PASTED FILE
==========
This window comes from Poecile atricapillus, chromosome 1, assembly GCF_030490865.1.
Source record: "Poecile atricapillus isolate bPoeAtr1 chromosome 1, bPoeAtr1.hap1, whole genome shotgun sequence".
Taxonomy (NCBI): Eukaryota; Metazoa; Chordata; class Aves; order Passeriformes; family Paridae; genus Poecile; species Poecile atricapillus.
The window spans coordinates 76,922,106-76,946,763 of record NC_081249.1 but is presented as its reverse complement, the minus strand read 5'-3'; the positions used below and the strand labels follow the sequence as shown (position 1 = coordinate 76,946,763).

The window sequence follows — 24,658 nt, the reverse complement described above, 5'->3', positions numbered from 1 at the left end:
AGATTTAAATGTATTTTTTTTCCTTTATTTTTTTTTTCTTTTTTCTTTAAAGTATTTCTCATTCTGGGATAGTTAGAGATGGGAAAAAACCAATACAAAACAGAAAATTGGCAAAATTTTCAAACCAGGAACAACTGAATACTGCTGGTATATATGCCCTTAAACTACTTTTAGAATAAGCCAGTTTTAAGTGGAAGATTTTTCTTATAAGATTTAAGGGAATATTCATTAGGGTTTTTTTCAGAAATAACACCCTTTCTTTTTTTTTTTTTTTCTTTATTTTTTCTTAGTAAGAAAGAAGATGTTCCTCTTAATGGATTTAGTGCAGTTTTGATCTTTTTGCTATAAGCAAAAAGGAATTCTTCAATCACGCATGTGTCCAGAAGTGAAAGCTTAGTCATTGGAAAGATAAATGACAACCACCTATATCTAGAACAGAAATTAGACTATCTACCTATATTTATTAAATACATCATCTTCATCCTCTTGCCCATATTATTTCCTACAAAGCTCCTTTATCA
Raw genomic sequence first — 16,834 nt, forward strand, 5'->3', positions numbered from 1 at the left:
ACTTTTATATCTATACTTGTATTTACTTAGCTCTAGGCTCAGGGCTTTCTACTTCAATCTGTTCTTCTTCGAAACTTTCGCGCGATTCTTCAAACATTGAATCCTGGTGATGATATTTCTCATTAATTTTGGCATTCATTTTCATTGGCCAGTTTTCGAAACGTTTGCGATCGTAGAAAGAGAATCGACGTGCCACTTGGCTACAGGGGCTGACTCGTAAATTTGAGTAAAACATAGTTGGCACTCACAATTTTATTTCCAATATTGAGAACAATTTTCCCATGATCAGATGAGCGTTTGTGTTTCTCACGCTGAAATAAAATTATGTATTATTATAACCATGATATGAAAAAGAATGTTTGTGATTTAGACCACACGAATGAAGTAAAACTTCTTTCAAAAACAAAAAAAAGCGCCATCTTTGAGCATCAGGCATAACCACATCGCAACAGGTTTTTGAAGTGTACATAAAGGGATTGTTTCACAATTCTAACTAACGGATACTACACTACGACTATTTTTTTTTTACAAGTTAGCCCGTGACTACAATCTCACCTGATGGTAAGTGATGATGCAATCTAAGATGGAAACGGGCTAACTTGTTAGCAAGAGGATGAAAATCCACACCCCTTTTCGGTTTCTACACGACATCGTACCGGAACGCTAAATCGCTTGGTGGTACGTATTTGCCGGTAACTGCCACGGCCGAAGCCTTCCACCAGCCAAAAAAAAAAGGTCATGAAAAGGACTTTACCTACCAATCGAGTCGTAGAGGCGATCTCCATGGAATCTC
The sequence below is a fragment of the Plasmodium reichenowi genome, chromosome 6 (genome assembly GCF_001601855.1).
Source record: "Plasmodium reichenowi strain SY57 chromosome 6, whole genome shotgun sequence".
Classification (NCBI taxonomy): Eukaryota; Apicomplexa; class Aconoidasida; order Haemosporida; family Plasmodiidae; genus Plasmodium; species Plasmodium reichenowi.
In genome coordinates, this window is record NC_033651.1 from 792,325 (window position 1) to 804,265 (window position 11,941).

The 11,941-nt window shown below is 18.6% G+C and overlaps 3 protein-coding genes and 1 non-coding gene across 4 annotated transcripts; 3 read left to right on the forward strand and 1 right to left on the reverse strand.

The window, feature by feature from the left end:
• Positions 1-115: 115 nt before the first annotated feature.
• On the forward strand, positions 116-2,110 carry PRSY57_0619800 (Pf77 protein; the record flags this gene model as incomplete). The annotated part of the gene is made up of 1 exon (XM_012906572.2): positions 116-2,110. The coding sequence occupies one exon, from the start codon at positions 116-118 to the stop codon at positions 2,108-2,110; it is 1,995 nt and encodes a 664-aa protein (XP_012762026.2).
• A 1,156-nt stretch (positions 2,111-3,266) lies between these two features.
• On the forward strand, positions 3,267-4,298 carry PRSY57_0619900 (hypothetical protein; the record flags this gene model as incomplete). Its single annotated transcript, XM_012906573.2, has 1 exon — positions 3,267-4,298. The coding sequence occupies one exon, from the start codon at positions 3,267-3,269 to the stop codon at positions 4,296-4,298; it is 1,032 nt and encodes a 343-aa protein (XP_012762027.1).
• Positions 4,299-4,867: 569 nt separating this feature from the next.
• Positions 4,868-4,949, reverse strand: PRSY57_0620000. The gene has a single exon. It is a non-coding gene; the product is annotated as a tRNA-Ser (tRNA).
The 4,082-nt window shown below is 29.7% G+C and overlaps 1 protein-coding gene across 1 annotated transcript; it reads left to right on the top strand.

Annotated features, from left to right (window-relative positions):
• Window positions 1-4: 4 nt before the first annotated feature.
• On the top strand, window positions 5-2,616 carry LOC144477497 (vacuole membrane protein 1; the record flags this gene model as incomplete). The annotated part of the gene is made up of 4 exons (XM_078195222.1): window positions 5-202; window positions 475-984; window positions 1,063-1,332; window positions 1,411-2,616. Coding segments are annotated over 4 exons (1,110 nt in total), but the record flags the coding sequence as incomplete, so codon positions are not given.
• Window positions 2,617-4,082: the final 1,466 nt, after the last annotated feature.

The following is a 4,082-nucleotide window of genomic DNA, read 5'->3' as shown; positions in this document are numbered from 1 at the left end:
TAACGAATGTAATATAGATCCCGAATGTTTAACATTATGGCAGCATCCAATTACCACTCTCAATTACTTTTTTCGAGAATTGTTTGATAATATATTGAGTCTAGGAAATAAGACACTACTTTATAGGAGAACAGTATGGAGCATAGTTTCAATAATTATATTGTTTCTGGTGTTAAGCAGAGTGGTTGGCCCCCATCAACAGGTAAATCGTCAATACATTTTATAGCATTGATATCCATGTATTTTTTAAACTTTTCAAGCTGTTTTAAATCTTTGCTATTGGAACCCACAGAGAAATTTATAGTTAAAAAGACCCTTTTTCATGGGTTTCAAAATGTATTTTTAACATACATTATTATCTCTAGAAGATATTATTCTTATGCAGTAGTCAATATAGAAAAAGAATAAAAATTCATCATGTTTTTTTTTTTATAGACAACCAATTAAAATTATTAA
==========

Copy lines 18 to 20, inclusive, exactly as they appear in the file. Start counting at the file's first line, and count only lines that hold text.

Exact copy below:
• On the forward strand, positions 3,267-4,298 carry PRSY57_0619900 (hypothetical protein; the record flags this gene model as incomplete). Its single annotated transcript, XM_012906573.2, has 1 exon — positions 3,267-4,298. The coding sequence occupies one exon, from the start codon at positions 3,267-3,269 to the stop codon at positions 4,296-4,298; it is 1,032 nt and encodes a 343-aa protein (XP_012762027.1).
• Positions 4,299-4,867: 569 nt separating this feature from the next.
• Positions 4,868-4,949, reverse strand: PRSY57_0620000. The gene has a single exon. It is a non-coding gene; the product is annotated as a tRNA-Ser (tRNA).